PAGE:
Freedom Under the Confiscation Act: What the "Emancipation Paper" Said and What It Threatened -Black History Month

Pat Young

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#1
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Daily dispatch
Monday, Sep 01, 1862
Richmond, VA
Vol: 23
Page: 2

We all know that the March 1862 Confiscation Act allowed the Union Army to free slaves who had been employed in the service of the Confederacy. In this article from a secessionist paper is reprinted the "Emancipation Paper" of formerly enslaved African American Jerry White. In the document you see several elements common to these freedom papers:

1. Statement of the identity of the individual. Until this paper was issued it is unlikely that Jerry White ever had any sort of government-issued id.
2. Statement that he was "formerly a slave." This indicates both his previous status "slave" and that the status had been terminated.
3. Statement that he had been in "rebel service" at the direction of his master. The March 1862 Confiscation Act was not a full-blown Emancipation Act, it applied only to those slaves who had been used for the support of the rebellion. The paper describes Jerry White as "forever" emancipated because his owner had used him to assist in the "break up" of the government.
4. Confiscation made Jerry "Contraband of War," theoretically allowing the Federal government to employ him as property. As you can see from the document, Curtis writes that since he is not needed to work for the government he is allowed to pass "northward" to freedom.
 

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Pat Young

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The article under the Emancipation Paper gives the opinionated interpretation of what the document represents. As you can see from the tone, it anticipates a social revolution if things continue along these lines.

I want to look closely at a few of the things the Southern dispatch says are going on in Helena, Ark.

The article says that the "negroes manufacture all sorts of lies about having worked at Fort Pillow, and thus obtain passes to go North." To a modern reader, this sounds pretty great, doesn't it? It fits in with modern historiography that says that blacks were not passive objects who were freed by white Union soldiers. Here blacks are full participants in their own liberation!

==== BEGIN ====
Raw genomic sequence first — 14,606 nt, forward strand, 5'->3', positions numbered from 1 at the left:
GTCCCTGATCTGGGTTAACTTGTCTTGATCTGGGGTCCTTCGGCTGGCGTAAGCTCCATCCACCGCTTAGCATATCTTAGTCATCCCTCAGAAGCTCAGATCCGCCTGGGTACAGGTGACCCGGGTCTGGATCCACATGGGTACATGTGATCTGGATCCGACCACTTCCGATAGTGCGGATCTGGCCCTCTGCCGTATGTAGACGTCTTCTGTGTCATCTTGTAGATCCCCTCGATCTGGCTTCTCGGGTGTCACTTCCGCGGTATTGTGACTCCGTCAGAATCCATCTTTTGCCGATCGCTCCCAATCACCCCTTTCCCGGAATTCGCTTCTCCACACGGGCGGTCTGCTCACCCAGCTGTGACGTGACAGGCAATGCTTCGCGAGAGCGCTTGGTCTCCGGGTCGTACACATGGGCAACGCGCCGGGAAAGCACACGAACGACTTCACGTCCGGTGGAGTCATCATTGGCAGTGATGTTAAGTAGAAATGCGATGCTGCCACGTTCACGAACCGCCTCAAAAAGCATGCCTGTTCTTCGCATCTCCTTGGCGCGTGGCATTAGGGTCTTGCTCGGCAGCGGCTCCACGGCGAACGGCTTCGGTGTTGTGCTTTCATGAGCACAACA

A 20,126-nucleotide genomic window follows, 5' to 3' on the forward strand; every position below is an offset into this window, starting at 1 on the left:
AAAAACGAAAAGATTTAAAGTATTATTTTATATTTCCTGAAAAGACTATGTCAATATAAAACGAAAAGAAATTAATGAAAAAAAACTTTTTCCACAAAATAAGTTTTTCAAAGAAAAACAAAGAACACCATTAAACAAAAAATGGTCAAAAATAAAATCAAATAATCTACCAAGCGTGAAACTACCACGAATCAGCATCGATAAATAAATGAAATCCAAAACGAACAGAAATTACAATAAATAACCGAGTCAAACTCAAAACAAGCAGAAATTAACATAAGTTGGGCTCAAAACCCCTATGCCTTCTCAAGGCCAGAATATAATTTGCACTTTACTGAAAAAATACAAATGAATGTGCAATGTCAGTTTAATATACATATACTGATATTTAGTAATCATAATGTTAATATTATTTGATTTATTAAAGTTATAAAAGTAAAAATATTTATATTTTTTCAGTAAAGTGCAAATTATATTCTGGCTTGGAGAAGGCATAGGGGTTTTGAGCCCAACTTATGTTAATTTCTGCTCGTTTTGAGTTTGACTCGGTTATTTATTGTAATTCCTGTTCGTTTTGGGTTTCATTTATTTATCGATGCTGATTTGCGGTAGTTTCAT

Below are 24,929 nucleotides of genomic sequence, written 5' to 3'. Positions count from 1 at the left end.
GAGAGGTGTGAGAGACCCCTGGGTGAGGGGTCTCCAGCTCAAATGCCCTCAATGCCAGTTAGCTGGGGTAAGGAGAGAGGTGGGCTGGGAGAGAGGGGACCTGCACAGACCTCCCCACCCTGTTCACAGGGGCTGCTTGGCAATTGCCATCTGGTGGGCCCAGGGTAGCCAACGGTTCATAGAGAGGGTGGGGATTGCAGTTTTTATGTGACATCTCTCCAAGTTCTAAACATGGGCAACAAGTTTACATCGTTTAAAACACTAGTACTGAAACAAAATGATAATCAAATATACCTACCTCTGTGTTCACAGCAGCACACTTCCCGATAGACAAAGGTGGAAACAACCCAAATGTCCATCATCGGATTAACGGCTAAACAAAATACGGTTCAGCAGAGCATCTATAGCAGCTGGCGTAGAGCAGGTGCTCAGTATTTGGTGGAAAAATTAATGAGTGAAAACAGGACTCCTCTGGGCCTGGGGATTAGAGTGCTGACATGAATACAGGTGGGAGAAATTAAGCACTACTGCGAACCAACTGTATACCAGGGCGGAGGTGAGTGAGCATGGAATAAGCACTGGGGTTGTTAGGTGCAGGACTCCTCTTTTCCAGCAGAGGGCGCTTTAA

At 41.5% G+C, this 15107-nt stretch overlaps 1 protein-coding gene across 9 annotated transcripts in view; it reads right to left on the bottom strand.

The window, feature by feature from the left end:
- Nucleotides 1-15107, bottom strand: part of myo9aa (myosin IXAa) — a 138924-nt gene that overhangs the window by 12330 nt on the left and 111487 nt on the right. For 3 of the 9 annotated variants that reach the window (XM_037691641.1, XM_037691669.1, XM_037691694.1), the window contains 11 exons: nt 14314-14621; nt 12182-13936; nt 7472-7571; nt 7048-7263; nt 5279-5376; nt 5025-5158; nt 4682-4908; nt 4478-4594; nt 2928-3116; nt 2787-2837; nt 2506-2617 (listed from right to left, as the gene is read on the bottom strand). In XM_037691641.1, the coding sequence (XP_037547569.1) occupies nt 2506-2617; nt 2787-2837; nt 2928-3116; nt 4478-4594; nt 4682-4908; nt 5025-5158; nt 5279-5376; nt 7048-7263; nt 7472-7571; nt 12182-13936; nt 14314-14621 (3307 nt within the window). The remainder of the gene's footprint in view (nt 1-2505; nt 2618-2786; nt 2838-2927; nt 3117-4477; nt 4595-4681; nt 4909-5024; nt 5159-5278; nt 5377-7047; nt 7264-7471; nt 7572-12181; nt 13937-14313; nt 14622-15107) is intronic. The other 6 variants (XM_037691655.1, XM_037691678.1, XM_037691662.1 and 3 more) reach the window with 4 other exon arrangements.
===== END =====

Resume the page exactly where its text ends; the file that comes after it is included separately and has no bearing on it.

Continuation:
Let's unpack the 19 words in that little sentence fragment:

1. Balck people are aware of the Confiscation Act.
2. They are aware that there is the possibility of freedom if they go to the Union army.
3. They consider freedom to be a desirable state.
4. They understand that to be freed under the Confiscation Act they must meet the condition of having been employed in the service of the Confederacy.
5. They construct narratives that allow the army authorities to free them from slavery.
6. The want to obtain passes that allow them to leave Arkansas and "go North."

If there was not a better refutation of much of the Southern slave owning ideology...
 

John Hartwell

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#3
I had never seen one of these passes before. Thanks for posting it.

And yes, that was my first thought when reading the Richmond Dispatch article: all those "loyal and contented" slaves pretending to have labored for the CSA, just to get themselves confiscated and "forever emancipated from his master."
 

Pat Young

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And yes, that was my first thought when reading the Richmond Dispatch article: all those "loyal and contented" slaves pretending to have labored for the CSA, just to get themselves confiscated and "forever emancipated from his master."
There is a certain cognitive dissonance in the newspaper's analysis.
 

christian soldier

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#7
Pat. I recall in graduate school that one of my civil war classes used a textbook that dealt specifically with the confiscation acts. Since I reorganized my books I cannot remember where I put this particular book and because of the curse of old age I cannot recall the title or author. I do remember the course was taught by Dr. John Quist of Shippensburg University who just recently published an outstanding book on the Presidency of James Buchanan, which I would love to see Pat do a book review. if anyone has a chance to hear Dr. Quist give a lecture in person or on you tube please do not hesitate to take the time to listen to him. You will not be disappointed. He is a real civil war intellectual who uses the old Socratic method of teaching. He was one of the toughest graders I ever had at any level of schooling. Yes, I did get an A in his classes with a lot of blood, sweat and some tears. David.
 



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